Federal Court Confirms Order to HHS to Pay Reimbursement Claims of Cancer Therapy Provider

On July 9, 2013, the United States District Court for the Western District of Oklahoma confirmed its Order to the Secretary of HHS to compute appropriate reimbursement payments to a provider of a new type of radiation treatment for cancer. See Oklahoma ProCure Management, LLC v. Kathleen Sebelius, Secretary of the United States Department of Health and Human Services.

Oklahoma ProCure Management (“ProCure”) provides proton therapy treatment to cancer patients; proton therapy is an alternative to X-ray radiation therapy that seeks to expose less healthy tissue to radiation than is exposed during standard X-ray radiation therapy. ProCure originally filed its federal court lawsuit after the Centers for Medicare and Medicaid Services (“CMS”) — although acknowledging that ProCure’s treatments were medically reasonable and necessary for patients — reimbursed ProCure at a rate significantly below what ProCure requested and at a small fraction of what commercial payers pay for the treatment. Before going to federal court, ProCure had appealed CMS’ reimbursement decisions through the agency’s administrative appeals process.

In April, 2013, the Court granted summary judgment in favor of ProCure, finding that the evidence indicated that CMS had not engaged in the detailed, rate-setting decision-making process required under its regulations. Following the Court’s grant of summary judgment for ProCure, the Secretary of HHS filed a Motion for a New Trial or, in the Alternative, Motion to Alter or Amend Judgment. The Secretary made several arguments; specifically, the Secretary argued that the Court committed legal and factual errors by, first, misapplying the standard for evaluating whether an agency’s action is supported by sufficient evidence and, second, by making incorrect assumptions regarding fluctuations over time in the level of reimbursement payments that CMS approved. The Secretary also argued that it had uncovered new evidence that supported its position that CMS had engaged in an appropriate rate-setting process.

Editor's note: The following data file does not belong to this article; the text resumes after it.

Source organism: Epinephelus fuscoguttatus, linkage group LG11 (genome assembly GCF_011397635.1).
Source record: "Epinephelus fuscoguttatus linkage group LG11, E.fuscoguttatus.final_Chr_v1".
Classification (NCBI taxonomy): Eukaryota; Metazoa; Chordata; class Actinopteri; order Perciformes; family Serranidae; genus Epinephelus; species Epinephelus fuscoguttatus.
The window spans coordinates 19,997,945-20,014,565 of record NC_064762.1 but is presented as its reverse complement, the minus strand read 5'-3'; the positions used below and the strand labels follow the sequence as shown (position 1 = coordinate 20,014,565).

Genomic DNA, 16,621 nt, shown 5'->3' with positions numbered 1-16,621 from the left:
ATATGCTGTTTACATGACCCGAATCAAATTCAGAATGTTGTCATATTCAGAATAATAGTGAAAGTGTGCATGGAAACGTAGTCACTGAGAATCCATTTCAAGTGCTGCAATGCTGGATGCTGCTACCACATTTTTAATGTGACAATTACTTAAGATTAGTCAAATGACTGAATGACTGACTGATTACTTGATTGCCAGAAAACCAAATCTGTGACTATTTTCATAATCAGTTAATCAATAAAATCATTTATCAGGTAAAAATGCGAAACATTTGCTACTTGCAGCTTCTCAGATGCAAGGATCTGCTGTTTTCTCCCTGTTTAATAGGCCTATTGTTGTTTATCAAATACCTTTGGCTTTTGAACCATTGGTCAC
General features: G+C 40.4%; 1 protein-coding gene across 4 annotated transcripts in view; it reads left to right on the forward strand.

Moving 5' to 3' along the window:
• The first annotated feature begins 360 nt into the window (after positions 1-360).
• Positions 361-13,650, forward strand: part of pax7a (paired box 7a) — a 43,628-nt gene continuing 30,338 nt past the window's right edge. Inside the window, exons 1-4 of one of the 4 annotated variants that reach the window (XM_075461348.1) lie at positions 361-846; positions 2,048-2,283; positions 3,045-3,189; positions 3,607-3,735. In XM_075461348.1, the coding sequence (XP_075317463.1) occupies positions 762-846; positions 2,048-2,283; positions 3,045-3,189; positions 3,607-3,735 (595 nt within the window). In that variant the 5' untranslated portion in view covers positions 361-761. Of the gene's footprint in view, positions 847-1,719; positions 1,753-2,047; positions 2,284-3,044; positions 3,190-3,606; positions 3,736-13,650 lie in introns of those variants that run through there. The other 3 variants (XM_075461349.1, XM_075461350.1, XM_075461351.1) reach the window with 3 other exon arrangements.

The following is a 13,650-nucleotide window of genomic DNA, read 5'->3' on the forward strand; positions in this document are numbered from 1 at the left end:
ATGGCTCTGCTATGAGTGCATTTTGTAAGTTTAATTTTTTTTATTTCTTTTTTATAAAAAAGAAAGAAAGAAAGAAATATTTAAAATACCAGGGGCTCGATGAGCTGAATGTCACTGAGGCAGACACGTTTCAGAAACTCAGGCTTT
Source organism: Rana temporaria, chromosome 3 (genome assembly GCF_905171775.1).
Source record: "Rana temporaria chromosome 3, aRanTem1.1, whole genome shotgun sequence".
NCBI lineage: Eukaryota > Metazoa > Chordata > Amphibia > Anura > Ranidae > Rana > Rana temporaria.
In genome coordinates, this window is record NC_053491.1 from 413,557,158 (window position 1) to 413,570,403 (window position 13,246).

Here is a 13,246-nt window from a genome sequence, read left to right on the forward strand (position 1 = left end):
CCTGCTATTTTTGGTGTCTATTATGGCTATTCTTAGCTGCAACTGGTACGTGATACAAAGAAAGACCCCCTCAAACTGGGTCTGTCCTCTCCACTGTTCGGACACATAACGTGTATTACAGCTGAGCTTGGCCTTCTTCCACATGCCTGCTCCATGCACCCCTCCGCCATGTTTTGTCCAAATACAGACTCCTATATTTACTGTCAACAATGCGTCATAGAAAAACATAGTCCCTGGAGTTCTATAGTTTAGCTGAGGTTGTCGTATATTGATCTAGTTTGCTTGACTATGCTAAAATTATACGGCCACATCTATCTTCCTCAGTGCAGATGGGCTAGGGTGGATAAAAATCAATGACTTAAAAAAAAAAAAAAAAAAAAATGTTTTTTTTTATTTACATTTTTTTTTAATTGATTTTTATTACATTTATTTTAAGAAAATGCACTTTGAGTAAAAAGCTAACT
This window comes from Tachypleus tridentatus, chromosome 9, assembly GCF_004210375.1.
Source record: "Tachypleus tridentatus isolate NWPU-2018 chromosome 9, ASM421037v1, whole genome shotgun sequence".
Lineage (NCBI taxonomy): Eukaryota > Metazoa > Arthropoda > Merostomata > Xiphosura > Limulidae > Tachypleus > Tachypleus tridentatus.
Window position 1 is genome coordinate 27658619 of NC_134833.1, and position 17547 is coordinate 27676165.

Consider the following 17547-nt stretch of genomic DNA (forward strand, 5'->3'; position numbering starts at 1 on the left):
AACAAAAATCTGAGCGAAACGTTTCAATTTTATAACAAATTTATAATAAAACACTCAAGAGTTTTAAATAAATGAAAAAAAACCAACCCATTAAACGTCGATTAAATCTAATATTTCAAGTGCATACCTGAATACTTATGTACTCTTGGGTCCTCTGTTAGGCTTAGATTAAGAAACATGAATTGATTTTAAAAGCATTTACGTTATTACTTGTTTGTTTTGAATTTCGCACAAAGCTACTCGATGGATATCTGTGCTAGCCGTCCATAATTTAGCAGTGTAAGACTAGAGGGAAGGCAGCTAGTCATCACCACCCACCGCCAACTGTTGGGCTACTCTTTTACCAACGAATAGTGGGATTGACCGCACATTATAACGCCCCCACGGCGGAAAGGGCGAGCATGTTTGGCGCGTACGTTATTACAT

The Court rejected all of the Secretary’s arguments. The Court held that it had appropriately understood and applied both the law and the facts; it also held that the Secretary had not uncovered new evidence and, in addition, that the Secretary had not shown that it had diligently tried to discover the evidence at an earlier time. “In sum,” according to the Court, “nothing…convinces the Court that its prior ruling was in error.”

As a practical matter, this ruling affects both the specific reimbursement claims before the Court and multiple, additional claims pending before CMS.

Parrish Law Offices represented ProCure before CMS and before the federal court, and was assisted by local counsel McAfee & Taft.

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